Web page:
PRESQUE ISLE — What have you been doing during the pandemic? David Raymond, chairperson of the Arts and Science Department at Northern Maine Community College spent extra time doing professional writing.
Over the last 18 months, Raymond has had two articles published in distinguished literary journals. In 2020, The Concord Saunterer: A Journal of Thoreau Studies, published Raymond’s article, “The Aim of the Laborer: Critical Assessment of Henry David Thoreau’s Philosophy of Work.” Later this year, “Thoreau’s ‘Life Without Principle,’ and The Art of Living and Getting a Living,” will be published in Philosophy and Literature. Later this month, Raymond’s article, “The Code: The New England Philosophy of Work in the Poetry in Robert Frost,” will appear in The Nor’easter, the newsletter of the Northeast Chapter of the Two-Year College of English Association.
According to Raymond, “There is a common theme in three of the publications: work. As a community college professor, I try to make academics relevant to the lives of my students. Most don’t think of literature, poetry, and philosophy as practical subjects, but they are wrong. Many of the world’s great authors wrote about the purpose and meaning of work in our lives. Work as a literary theme in the classroom, work as a topic of literary criticism of Thoreau’s writing, and work as the theme of one of Thoreau’s most important essays, ‘Life without Principle’.”
During the spring of 2021, Raymond’s article, “Improving the Silence: The Life and Literary Career of John Gould,” was published in the Maine History. His work on John Gould, emerged from his immersive reading of Gould’s 27 Maine humor books. “I read a few of his books each summer for enjoyment then I became interested in his career as an essayist and started to dig into his background. What began as a summer reading list slowly became a scholarly essay on Maine’s most famous humorist of the last century. As Robert Frost once wrote, in the poem ‘The Road Not Taken,’ “how way leads on to way.” One book led to another and then another and finally it developed into a research project and a published paper,” stated Raymond.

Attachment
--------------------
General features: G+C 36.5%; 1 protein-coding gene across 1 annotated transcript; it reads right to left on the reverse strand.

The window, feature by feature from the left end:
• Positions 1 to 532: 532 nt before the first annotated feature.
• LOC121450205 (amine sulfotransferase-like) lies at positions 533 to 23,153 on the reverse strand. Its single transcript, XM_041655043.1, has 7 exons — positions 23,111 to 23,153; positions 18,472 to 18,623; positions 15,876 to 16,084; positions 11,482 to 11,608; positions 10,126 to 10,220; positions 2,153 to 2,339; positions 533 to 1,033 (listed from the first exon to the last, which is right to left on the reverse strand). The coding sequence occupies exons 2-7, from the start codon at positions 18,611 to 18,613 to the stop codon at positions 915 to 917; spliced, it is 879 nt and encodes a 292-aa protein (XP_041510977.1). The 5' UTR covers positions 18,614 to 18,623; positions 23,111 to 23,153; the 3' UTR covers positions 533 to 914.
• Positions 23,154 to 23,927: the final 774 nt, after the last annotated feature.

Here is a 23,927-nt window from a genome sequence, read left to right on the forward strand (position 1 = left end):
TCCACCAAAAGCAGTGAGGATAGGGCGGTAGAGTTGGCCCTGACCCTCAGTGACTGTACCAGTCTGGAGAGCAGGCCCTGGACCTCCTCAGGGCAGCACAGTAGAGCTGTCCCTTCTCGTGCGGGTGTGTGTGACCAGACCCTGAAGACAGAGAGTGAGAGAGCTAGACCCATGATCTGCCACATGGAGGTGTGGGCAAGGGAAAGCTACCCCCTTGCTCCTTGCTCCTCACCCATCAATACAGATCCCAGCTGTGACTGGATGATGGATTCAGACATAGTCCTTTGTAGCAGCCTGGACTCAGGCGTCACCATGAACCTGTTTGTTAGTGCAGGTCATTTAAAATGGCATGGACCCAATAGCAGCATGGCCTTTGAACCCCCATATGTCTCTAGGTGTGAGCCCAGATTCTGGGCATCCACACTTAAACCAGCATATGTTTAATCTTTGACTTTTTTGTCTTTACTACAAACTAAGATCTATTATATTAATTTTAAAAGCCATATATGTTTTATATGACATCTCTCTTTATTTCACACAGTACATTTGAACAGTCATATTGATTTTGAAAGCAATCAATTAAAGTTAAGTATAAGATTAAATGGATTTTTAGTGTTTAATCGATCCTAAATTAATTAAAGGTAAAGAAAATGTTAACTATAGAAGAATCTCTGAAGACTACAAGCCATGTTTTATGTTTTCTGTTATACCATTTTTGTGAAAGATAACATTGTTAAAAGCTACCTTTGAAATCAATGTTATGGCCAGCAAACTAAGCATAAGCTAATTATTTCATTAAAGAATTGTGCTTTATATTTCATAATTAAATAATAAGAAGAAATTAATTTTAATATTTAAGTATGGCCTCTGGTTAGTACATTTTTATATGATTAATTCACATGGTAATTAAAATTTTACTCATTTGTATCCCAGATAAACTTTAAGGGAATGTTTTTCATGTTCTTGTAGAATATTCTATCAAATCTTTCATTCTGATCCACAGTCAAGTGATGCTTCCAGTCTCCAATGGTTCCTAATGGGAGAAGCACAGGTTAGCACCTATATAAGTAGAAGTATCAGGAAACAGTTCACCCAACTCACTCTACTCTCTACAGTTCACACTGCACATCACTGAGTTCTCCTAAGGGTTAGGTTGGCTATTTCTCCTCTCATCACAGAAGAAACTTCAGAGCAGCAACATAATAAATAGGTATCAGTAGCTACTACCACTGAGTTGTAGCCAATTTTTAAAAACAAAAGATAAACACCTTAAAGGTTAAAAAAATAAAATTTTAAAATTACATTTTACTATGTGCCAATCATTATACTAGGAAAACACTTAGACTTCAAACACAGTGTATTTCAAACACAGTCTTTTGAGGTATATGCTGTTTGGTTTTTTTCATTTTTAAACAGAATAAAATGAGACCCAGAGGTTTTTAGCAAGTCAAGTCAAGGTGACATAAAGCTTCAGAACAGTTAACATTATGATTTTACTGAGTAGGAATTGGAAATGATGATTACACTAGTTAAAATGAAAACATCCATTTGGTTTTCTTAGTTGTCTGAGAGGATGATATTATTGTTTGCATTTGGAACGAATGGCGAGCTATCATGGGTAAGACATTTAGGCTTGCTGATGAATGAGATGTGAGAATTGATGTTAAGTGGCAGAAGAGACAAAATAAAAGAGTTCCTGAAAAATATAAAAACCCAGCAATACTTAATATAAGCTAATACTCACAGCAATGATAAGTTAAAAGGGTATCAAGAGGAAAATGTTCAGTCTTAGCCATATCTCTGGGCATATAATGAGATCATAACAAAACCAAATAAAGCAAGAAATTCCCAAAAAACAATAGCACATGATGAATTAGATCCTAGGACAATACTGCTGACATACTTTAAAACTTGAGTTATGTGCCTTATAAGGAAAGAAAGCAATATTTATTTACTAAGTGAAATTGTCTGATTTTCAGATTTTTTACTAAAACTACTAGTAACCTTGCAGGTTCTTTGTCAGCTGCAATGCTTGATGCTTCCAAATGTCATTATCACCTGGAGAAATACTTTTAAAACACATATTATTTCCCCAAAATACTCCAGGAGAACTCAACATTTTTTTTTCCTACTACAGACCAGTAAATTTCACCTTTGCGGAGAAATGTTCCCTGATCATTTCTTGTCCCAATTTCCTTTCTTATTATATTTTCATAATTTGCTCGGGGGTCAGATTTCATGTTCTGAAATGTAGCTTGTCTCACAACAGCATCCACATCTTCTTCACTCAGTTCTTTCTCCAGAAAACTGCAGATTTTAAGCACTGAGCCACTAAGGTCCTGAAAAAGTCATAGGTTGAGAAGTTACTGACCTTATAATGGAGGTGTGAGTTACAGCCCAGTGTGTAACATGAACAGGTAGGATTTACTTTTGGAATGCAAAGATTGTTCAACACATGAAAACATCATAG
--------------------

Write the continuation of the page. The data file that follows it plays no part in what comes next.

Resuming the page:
Raymond spent the bulk of his pandemic lockdown in the archives of the NMCC library researching and writing a history of the college. “Northern Maine Community College A Sixty Year History, 1961 to 2021,” will be released in November.
Raymond has taught United States and Maine history for the past 30 years at Northern Maine Community College. He received his master of arts in history from the University of Maine at Orono and his master of arts in humanities from California State University, Dominguez Hills.